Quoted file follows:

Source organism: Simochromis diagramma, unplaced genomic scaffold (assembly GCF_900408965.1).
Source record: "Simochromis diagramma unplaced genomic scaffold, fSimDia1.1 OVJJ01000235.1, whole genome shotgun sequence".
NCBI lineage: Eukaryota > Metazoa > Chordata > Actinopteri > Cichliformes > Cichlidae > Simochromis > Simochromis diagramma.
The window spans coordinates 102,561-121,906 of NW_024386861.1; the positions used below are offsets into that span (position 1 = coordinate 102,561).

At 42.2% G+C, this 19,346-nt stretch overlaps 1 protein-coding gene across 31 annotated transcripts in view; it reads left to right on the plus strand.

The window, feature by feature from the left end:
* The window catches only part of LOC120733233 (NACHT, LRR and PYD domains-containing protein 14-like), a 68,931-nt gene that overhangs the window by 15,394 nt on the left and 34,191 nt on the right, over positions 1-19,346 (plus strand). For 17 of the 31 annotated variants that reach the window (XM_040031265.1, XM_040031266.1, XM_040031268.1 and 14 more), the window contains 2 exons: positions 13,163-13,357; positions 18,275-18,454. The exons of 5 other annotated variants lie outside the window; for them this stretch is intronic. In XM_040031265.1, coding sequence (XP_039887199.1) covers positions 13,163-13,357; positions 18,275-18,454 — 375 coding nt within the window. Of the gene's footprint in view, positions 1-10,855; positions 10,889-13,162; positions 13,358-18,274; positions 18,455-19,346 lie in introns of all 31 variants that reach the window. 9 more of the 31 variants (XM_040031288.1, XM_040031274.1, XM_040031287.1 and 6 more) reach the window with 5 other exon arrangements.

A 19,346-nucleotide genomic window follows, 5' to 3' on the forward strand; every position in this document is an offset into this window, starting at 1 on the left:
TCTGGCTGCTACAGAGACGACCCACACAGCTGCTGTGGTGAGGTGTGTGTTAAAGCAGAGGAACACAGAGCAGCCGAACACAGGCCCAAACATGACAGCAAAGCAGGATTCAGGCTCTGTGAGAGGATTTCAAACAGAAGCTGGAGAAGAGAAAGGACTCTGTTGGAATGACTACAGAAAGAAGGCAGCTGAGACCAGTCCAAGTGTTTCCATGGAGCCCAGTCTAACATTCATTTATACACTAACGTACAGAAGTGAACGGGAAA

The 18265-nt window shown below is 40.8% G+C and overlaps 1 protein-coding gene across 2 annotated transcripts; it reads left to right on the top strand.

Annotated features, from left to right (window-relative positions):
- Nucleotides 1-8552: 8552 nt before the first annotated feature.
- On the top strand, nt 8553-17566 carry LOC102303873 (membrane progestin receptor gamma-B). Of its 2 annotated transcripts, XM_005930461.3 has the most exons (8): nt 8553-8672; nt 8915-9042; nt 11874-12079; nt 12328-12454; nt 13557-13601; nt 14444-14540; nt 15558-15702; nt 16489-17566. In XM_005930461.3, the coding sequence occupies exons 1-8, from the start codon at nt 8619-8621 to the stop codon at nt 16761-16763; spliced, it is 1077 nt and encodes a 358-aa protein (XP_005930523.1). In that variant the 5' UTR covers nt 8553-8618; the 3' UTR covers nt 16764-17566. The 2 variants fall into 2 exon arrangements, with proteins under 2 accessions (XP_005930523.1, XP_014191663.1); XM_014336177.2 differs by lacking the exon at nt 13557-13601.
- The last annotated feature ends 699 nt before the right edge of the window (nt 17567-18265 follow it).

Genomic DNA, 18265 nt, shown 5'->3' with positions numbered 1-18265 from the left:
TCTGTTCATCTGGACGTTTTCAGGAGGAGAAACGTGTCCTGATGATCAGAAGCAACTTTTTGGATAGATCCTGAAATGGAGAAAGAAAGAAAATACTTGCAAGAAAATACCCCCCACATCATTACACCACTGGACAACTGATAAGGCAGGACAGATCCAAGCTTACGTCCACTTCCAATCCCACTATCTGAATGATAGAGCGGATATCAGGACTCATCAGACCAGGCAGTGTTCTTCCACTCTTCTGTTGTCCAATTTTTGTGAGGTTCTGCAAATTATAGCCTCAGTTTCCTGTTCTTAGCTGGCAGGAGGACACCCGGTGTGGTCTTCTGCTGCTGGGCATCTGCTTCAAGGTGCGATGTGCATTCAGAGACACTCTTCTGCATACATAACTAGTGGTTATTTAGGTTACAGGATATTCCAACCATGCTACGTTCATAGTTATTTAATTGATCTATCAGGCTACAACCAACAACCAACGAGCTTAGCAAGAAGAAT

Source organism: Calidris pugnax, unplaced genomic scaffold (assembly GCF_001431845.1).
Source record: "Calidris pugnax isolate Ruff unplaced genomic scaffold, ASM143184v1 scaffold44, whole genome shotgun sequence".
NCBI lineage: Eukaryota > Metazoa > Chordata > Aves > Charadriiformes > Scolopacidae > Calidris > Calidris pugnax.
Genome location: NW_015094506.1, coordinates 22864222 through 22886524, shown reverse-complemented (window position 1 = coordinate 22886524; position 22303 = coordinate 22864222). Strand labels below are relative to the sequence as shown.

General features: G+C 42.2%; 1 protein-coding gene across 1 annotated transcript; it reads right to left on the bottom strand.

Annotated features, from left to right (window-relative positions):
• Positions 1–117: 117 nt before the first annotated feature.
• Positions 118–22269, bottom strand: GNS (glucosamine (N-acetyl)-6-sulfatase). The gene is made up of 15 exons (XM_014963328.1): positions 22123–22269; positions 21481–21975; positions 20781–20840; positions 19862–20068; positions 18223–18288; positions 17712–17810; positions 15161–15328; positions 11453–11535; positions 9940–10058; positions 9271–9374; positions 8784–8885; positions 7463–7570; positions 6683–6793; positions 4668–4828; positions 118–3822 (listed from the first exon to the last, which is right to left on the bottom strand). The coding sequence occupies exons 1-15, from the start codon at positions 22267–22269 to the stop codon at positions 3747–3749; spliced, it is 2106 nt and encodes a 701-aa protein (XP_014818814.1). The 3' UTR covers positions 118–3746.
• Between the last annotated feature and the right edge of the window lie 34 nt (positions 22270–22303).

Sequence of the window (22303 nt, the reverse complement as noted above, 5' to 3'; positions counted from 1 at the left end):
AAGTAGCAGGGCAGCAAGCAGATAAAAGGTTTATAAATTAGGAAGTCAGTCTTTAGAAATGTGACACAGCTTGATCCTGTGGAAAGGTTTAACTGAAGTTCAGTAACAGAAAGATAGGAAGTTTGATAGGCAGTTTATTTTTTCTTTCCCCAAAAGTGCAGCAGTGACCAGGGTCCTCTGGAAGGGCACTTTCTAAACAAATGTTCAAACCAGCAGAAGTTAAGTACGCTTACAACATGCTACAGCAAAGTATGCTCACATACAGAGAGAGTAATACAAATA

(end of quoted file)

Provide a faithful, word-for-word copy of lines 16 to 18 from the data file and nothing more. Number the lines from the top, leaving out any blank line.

TCTGTTCATCTGGACGTTTTCAGGAGGAGAAACGTGTCCTGATGATCAGAAGCAACTTTTTGGATAGATCCTGAAATGGAGAAAGAAAGAAAATACTTGCAAGAAAATACCCCCCACATCATTACACCACTGGACAACTGATAAGGCAGGACAGATCCAAGCTTACGTCCACTTCCAATCCCACTATCTGAATGATAGAGCGGATATCAGGACTCATCAGACCAGGCAGTGTTCTTCCACTCTTCTGTTGTCCAATTTTTGTGAGGTTCTGCAAATTATAGCCTCAGTTTCCTGTTCTTAGCTGGCAGGAGGACACCCGGTGTGGTCTTCTGCTGCTGGGCATCTGCTTCAAGGTGCGATGTGCATTCAGAGACACTCTTCTGCATACATAACTAGTGGTTATTTAGGTTACAGGATATTCCAACCATGCTACGTTCATAGTTATTTAATTGATCTATCAGGCTACAACCAACAACCAACGAGCTTAGCAAGAAGAAT

Source organism: Calidris pugnax, unplaced genomic scaffold (assembly GCF_001431845.1).
Source record: "Calidris pugnax isolate Ruff unplaced genomic scaffold, ASM143184v1 scaffold44, whole genome shotgun sequence".